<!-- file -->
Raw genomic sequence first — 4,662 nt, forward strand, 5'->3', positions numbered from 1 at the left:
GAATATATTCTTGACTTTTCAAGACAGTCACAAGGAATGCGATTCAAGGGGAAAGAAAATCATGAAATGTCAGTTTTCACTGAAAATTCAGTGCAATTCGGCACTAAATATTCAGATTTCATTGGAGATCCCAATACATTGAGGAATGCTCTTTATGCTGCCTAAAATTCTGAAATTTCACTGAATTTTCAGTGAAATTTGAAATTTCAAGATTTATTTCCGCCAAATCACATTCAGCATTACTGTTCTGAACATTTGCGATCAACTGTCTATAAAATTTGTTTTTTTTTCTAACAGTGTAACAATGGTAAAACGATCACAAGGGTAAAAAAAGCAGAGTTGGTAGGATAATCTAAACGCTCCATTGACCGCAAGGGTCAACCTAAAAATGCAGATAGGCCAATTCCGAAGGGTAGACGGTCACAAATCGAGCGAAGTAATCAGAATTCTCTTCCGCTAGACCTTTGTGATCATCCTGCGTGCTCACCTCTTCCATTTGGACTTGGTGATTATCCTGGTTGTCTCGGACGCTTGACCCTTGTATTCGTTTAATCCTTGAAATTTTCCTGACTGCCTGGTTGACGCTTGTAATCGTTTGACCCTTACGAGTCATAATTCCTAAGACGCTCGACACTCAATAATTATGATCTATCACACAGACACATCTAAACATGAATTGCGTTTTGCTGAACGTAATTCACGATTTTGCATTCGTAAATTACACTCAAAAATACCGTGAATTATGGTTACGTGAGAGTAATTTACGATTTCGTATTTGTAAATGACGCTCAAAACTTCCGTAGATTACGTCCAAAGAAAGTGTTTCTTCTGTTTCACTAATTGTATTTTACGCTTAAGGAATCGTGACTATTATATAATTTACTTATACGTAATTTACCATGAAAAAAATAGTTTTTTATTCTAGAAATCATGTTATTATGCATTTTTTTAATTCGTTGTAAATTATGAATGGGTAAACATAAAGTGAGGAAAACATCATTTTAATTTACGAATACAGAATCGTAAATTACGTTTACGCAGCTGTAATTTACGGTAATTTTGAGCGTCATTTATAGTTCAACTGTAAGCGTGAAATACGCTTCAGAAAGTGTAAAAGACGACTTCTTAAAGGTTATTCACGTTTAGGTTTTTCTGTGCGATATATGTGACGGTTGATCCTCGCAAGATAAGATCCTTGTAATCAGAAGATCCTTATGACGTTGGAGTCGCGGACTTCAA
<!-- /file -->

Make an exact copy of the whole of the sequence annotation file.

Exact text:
Raw genomic sequence first — 4,662 nt, forward strand, 5'->3', positions numbered from 1 at the left:
GAATATATTCTTGACTTTTCAAGACAGTCACAAGGAATGCGATTCAAGGGGAAAGAAAATCATGAAATGTCAGTTTTCACTGAAAATTCAGTGCAATTCGGCACTAAATATTCAGATTTCATTGGAGATCCCAATACATTGAGGAATGCTCTTTATGCTGCCTAAAATTCTGAAATTTCACTGAATTTTCAGTGAAATTTGAAATTTCAAGATTTATTTCCGCCAAATCACATTCAGCATTACTGTTCTGAACATTTGCGATCAACTGTCTATAAAATTTGTTTTTTTTTCTAACAGTGTAACAATGGTAAAACGATCACAAGGGTAAAAAAAGCAGAGTTGGTAGGATAATCTAAACGCTCCATTGACCGCAAGGGTCAACCTAAAAATGCAGATAGGCCAATTCCGAAGGGTAGACGGTCACAAATCGAGCGAAGTAATCAGAATTCTCTTCCGCTAGACCTTTGTGATCATCCTGCGTGCTCACCTCTTCCATTTGGACTTGGTGATTATCCTGGTTGTCTCGGACGCTTGACCCTTGTATTCGTTTAATCCTTGAAATTTTCCTGACTGCCTGGTTGACGCTTGTAATCGTTTGACCCTTACGAGTCATAATTCCTAAGACGCTCGACACTCAATAATTATGATCTATCACACAGACACATCTAAACATGAATTGCGTTTTGCTGAACGTAATTCACGATTTTGCATTCGTAAATTACACTCAAAAATACCGTGAATTATGGTTACGTGAGAGTAATTTACGATTTCGTATTTGTAAATGACGCTCAAAACTTCCGTAGATTACGTCCAAAGAAAGTGTTTCTTCTGTTTCACTAATTGTATTTTACGCTTAAGGAATCGTGACTATTATATAATTTACTTATACGTAATTTACCATGAAAAAAATAGTTTTTTATTCTAGAAATCATGTTATTATGCATTTTTTTAATTCGTTGTAAATTATGAATGGGTAAACATAAAGTGAGGAAAACATCATTTTAATTTACGAATACAGAATCGTAAATTACGTTTACGCAGCTGTAATTTACGGTAATTTTGAGCGTCATTTATAGTTCAACTGTAAGCGTGAAATACGCTTCAGAAAGTGTAAAAGACGACTTCTTAAAGGTTATTCACGTTTAGGTTTTTCTGTGCGATATATGTGACGGTTGATCCTCGCAAGATAAGATCCTTGTAATCAGAAGATCCTTATGACGTTGGAGTCGCGGACTTCAA